(RxWiki News) The newer generations of cancer treatment focus on highly specific molecular interactions, sometimes even specific genetic mutations. And despite the biological advancements, they may not work for everyone.
It's always good to have options. Researchers from several different universities from across Europe collaborated and recently finished phase II testing of tivantinib in a group of patients who haven't responded to other treatments for liver cancer -- hepatocellular carcinoma (HCC).
"Ask your oncologist about drug trials."
Their analysis showed that the drug, one of several c-met (a cellular protein involved in cancer growth) inhibitors still in testing, nearly doubled the overall survival time from 3.8 months in the placebo group to 7.2 months in the treatment group.
Time to disease progression showed a similar effect, from 1.5 months to 2.9 months.
Researchers also concluded that the frequency and type of side effects were acceptable, but said they will adjust the phase III trial to have a lower average dose.
As the completed phase II trial evaluates toxicity and dosage, no hard data on how well the drug works was available. The next phase of the drug trial -- phase III testing -- will directly compare tivantinib against the current gold standard treatment.
Results from all three phases documenting safety, side effects, and effectiveness of the drug will be used in an evaluation for formal approval by the U.S. Food and Drug Association.
Tivantinib targets a protein called c-Met, which is normally involved in the growth of healthy liver cells, but commonly becomes deranged during cancer progression.
"These findings are the first randomized data in HCC showing an overall survival advantage with a MET inhibitor administered as a single agent and are the first identification of a biologic subgroup of patients responding to a targeted therapy,” said Lorenza Rimassa, MD, deputy director of oncology at the Humanitas Cancer Center in Milan and the study's first author.
“The data suggest that patients significantly benefited in time to progression and, importantly, those in a biologically relevant MET-high subgroup had an additional significant advantage in overall survival,” Dr. Rimassa added.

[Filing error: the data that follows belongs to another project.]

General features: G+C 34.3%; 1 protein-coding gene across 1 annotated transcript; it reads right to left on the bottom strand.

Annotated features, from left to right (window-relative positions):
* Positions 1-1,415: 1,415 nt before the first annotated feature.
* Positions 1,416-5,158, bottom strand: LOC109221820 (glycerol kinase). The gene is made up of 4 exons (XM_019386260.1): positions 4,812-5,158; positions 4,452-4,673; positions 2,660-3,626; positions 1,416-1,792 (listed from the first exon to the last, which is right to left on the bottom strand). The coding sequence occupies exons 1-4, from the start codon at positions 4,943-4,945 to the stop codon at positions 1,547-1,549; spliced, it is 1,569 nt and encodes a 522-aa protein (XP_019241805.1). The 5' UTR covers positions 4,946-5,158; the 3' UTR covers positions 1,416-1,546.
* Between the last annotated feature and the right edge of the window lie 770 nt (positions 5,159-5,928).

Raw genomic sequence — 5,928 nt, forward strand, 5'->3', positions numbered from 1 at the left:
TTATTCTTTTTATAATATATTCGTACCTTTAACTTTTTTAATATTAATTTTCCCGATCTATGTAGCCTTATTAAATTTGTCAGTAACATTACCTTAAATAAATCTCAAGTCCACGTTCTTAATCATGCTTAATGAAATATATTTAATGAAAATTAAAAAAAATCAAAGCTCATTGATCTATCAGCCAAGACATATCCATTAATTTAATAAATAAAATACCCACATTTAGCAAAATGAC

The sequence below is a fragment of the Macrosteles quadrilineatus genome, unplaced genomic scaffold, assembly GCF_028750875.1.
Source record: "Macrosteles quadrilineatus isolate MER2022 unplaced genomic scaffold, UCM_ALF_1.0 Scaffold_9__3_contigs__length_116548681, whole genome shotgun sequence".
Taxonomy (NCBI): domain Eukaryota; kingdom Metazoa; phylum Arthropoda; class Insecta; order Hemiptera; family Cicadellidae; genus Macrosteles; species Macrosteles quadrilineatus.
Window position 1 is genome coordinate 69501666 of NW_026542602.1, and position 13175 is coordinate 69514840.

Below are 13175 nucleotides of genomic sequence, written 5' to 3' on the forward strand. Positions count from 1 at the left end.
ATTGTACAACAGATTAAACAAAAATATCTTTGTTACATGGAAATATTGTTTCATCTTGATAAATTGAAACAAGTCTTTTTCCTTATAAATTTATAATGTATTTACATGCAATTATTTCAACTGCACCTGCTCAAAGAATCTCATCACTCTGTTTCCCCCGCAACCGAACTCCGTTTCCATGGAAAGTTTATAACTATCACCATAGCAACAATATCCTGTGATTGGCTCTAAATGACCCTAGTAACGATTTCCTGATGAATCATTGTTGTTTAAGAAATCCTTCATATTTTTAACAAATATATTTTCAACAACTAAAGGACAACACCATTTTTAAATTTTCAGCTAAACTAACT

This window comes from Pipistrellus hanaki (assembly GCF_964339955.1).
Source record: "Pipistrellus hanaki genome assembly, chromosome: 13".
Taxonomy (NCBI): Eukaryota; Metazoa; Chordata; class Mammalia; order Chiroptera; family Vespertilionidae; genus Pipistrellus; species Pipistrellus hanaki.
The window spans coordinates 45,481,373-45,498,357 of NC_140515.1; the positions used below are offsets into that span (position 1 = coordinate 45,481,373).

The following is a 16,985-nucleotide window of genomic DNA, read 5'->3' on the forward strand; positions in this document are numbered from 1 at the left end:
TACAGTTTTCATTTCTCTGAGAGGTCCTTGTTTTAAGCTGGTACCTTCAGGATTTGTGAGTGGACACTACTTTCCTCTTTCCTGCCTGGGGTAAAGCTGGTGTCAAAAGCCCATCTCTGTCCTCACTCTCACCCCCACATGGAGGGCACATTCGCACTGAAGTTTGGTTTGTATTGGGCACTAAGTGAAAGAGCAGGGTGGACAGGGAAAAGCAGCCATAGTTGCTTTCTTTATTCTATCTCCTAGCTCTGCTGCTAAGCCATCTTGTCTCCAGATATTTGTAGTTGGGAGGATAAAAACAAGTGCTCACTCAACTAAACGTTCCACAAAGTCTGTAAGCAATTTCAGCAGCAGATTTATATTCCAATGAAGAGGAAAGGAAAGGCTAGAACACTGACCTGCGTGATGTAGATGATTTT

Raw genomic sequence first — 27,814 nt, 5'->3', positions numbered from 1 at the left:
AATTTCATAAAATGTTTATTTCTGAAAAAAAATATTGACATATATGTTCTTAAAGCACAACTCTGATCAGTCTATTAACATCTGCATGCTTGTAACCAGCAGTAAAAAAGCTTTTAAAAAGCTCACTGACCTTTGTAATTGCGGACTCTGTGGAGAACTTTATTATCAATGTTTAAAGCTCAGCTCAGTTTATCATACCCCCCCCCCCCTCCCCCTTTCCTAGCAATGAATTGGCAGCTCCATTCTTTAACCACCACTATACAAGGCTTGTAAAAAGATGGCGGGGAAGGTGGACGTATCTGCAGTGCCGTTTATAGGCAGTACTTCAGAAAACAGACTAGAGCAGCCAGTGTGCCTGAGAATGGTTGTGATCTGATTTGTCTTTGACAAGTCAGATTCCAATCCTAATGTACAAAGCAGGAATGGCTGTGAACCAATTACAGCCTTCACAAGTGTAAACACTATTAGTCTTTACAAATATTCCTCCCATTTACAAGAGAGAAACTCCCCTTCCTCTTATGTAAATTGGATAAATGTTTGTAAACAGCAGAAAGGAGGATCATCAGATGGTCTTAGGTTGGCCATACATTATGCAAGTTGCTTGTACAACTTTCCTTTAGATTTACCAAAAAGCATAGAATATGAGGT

Not everyone was enthusiastic about the drug, however. One doctor interviewed at the conference said the conclusions could be premature.
Jordan Berlin, MD, of the Vanderbilt-Ingram Cancer Center, referenced the problems with earlier studies on drugs for pancreatic cancer when he said that small studies such as this phase II trial can be misleading at times.
“We have been fooled by subset analyses…[before]. They are hypothesis driving, not trial driving,” Dr. Berlin said.
The study followed 107 patients with liver cancer during a treatment program using tivantinib.
Patients were evaluated every six weeks, with continual use of tivantinib until either the cancer stopped responding to the treatment or toxic side effects were documented.
All patients in the trial had not responded to prior treatments, and none of the patients in the study were candidates for surgery.
Side effects included low appetite, anemia and weakness in a quarter of patients. The most serious side effect documented was immune suppression, with sepsis due to bacterial infection occurring in five patients.
Studies presented at conferences should be considered preliminary until published in a peer-reviewed journal.
Researchers disclosed financial relationships with ArQule and Daiichi Sankyo, which are both involved in the research and manufacturing of the drug.